Working Research Project
The South African Breweries, plc (SAB) is listed in London as a FTSE 100 organization with beer, beverage, hotel, and gaming interests that p 21 countries across Africa, Asia and Europe. The Group also exports products to 45 countries internationally and is currently engaged in extensive expansion of its global beer interests. SAB ranks within the top four brewing companies in the world, together with Anheuser-Busch, Heineken, and the Miller Brewing Company.
SAB’s latest acquisition of the Pilsener-Urquell and Radegist breweries in the Czech Republic arguably places its volume in excess of 50m hectolitres. The total beverage volumes including carbonated soft drinks, however, amount to approximately 80m hectolitres (which translates into approximately 18 billion drinks served per annum). This case study focuses on the SAB, Ltd. operation in South Africa, which is the largest single country operation, and the original basis from which the international interests have grown.
The unique competitive capability of SAB in South Africa has translated into an organization whose practices benchmark favourably with the top five brewing companies in the world in all areas of the value chain – from manufacturing, sales, and distribution, to support services such as finance, systems, human resources, procurement, and marketing. With regard to the current share of the market, SAB holds 98 per cent of the beer market and 57 per cent of total alcohol consumed in South Africa.
The key focus of the organization is to increase its share of throat, which translates into increased share of alcohol and beverages consumed. The competitive capability of the organization has translated into approximately 70 per cent of total margin of alcohol consumed and 80 per cent of market capitalization value of the South Africa liquor industry. This is the result of decades of sustained improvement in productivity and economic value added.
SAB, Ltd. manufactures and distributes 14 brands in South Africa from seven breweries and eight regions. Some of the key environmental factors that impact upon SAB, Ltd. are shown in Table 1 below: BOP operators, process operators, and process artisans report directly to the team leader. This team is fully self-sufficient in that there is no external (day-shift-based) support for the team in the form of artisans or quality control technicians. The team is autonomous and equipped for the full range of its outputs. Tremendous work has taken place to anchor the new work practices post implementation, including a focus on performance management and competency acquisition.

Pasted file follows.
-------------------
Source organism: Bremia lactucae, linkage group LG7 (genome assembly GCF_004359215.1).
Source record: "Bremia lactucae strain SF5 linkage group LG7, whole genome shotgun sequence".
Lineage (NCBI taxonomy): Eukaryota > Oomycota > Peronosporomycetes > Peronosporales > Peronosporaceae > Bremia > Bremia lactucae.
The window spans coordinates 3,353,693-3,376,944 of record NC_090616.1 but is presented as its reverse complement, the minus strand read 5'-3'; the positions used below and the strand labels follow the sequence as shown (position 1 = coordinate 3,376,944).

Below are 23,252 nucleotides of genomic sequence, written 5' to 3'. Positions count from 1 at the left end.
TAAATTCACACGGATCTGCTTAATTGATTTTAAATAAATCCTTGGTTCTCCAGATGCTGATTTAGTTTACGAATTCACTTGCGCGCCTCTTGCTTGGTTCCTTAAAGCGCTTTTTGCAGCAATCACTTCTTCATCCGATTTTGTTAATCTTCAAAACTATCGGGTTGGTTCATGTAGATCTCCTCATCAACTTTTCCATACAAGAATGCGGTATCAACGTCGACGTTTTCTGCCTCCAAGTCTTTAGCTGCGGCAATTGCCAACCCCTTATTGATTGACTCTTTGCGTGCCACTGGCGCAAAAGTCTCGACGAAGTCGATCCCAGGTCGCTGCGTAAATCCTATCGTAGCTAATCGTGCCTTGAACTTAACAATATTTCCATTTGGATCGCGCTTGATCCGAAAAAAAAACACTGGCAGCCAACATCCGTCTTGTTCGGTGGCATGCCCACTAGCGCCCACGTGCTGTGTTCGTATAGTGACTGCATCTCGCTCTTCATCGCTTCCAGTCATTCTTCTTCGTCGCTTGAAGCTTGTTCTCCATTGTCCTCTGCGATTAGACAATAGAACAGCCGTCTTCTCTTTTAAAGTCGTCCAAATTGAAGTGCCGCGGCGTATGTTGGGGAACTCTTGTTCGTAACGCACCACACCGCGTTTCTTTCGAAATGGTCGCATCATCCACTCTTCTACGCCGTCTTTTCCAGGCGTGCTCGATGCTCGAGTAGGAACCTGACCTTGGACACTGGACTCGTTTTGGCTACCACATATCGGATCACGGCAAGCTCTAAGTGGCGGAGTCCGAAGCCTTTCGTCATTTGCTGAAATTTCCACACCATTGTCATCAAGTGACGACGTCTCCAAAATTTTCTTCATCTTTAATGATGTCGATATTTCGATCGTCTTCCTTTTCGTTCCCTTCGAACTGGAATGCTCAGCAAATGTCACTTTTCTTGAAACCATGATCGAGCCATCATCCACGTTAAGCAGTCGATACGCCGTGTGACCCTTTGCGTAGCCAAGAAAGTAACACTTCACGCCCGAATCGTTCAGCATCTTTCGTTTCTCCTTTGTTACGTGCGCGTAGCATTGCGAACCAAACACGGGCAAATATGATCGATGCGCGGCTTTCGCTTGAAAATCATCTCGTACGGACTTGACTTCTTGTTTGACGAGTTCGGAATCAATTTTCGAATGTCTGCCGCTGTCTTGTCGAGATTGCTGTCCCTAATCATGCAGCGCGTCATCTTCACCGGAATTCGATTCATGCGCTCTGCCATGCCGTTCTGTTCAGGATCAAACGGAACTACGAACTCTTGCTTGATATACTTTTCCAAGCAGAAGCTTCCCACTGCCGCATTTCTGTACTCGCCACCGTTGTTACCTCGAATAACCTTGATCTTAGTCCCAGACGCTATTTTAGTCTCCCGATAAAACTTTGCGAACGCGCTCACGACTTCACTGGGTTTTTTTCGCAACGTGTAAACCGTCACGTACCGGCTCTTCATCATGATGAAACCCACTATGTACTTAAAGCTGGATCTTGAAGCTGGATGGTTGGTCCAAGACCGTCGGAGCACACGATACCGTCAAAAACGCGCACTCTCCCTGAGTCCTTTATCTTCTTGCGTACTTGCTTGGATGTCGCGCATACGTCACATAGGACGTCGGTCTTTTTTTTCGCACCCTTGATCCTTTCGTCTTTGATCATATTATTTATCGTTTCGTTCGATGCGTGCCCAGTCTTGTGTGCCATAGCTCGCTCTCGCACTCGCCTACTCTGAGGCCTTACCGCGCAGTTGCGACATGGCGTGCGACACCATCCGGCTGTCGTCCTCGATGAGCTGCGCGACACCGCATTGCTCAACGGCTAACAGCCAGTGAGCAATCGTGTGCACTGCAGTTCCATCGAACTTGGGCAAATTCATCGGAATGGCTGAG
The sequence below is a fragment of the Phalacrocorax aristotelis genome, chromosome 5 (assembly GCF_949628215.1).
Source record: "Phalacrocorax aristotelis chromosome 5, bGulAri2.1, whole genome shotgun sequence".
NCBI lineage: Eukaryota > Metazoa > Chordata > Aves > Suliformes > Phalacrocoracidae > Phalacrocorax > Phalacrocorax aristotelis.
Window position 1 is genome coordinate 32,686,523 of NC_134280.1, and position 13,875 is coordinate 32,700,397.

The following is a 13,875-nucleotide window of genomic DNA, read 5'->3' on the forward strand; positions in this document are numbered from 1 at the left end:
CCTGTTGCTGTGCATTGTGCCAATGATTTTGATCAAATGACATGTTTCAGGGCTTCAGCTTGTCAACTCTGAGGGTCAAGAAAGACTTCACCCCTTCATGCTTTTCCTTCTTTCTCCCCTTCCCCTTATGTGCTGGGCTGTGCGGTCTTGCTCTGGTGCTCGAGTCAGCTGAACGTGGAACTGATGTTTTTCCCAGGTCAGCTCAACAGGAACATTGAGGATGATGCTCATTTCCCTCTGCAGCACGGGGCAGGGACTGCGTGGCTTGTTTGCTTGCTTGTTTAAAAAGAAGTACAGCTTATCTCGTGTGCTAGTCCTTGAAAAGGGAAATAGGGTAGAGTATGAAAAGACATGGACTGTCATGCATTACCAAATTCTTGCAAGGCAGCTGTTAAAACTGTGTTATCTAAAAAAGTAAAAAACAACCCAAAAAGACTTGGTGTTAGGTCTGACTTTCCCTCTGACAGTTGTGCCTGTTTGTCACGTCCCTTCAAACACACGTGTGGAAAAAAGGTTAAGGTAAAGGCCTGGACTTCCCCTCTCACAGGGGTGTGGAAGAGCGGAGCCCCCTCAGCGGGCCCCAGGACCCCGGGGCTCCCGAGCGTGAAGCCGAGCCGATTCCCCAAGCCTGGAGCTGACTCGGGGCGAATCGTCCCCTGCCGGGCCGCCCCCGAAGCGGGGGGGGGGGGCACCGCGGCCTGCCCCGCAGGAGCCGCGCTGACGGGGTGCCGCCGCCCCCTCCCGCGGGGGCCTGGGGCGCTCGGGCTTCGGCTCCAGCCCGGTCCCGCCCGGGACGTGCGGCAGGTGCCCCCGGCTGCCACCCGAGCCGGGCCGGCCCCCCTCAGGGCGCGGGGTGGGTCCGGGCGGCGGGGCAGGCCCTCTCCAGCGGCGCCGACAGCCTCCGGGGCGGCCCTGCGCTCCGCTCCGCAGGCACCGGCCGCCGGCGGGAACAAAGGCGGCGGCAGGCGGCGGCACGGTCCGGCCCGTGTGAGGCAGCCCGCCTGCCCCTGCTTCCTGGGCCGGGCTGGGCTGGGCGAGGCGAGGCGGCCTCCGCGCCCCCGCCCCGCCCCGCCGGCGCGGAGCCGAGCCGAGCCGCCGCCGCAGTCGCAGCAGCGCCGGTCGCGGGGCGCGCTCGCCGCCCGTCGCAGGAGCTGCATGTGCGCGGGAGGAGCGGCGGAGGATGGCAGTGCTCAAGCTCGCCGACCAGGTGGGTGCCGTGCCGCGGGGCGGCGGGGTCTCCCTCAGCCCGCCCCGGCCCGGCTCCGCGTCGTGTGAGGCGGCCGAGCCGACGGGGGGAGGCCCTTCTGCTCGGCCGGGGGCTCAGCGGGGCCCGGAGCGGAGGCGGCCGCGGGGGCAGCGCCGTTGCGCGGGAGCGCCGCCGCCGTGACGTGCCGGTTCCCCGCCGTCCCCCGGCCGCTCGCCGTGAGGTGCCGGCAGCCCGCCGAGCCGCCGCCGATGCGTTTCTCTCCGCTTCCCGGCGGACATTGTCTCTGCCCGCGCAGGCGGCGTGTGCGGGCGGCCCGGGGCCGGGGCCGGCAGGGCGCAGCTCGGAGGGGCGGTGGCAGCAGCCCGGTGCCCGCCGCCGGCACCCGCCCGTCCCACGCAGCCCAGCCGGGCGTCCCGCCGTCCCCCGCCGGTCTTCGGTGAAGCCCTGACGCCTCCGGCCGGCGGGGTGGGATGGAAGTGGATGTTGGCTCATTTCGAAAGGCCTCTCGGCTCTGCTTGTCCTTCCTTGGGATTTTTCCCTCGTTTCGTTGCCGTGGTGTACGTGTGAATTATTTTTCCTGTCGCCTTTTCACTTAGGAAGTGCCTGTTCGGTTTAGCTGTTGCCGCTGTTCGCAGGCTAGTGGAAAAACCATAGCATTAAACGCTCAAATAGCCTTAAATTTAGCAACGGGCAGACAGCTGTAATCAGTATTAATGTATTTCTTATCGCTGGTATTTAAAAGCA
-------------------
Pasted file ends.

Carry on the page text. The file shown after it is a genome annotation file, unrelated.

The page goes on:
Following the line 12 pilot, this structure has been rolled out to five of the six major packaging lines in SAB. This process will continue in 2000. Organization development resourcing (1998) To ensure a professional approach to implementing change interventions, and specifically to the change management aspects involved, an organization development role was added into the central office HR structure in 1998. A change management process has been developed (based on the work by John Kotter) to ensure appropriate focus on both the pre- and post-implementation challenges.
Staff Equity (affirmative action) SAB has been involved in Equity as a strategic initiative since 1971. At that time, 1 per cent of all salaried staff were Black, Asian or Coloured (hereinafter referred to as Black). By 1978, Black employees constituted 13 per cent of salaried staff. This was achieved by appointing Black employees into real jobs (no tokenism, no tolerance for a different set of standards). Today, 55 per cent of total salaried staff and 22 per cent of all executives are Black.
Both the external environment as well as internal demands on SAB have changed dramatically over the last 25 years, necessitating the ongoing adaptation of Equity to keep it on track.
Take responsibility for own career development. Support employees in their career development, including communicating employee career information to others as needed. Communicate business mission, objectives and strategies, so that realistic career development can occur.
Set goals to meet performance requirements of current job. Establish and communicate job requirements and responsibilities via goal setting and coaching. Provide information on career requirements, organizational opportunities, and developmental systems. Engage in realistic self-assessment. Provide open and honest ongoing performance feedback and coaching. Implement an effective manager-employee career development discussion process.
Obtain and utilize feedback on career options in line with potential. Provide organizational career information and realistic feedback on employee career aspirations. Train managers to coach, evaluate and conduct employee career discussions. Communicate career interests and discuss developmental needs with manager. Conduct career development discussions with subordinates prior to the career discussions with the career development consultant (a divisional resource). Provide employees with the resources necessary for development, to include on-the-job experiences, training, and education. Actively follow through on developmental plans. Encourage and support implementation of the employee’s developmental plans. Ensure integration of career development components into a comprehensive system.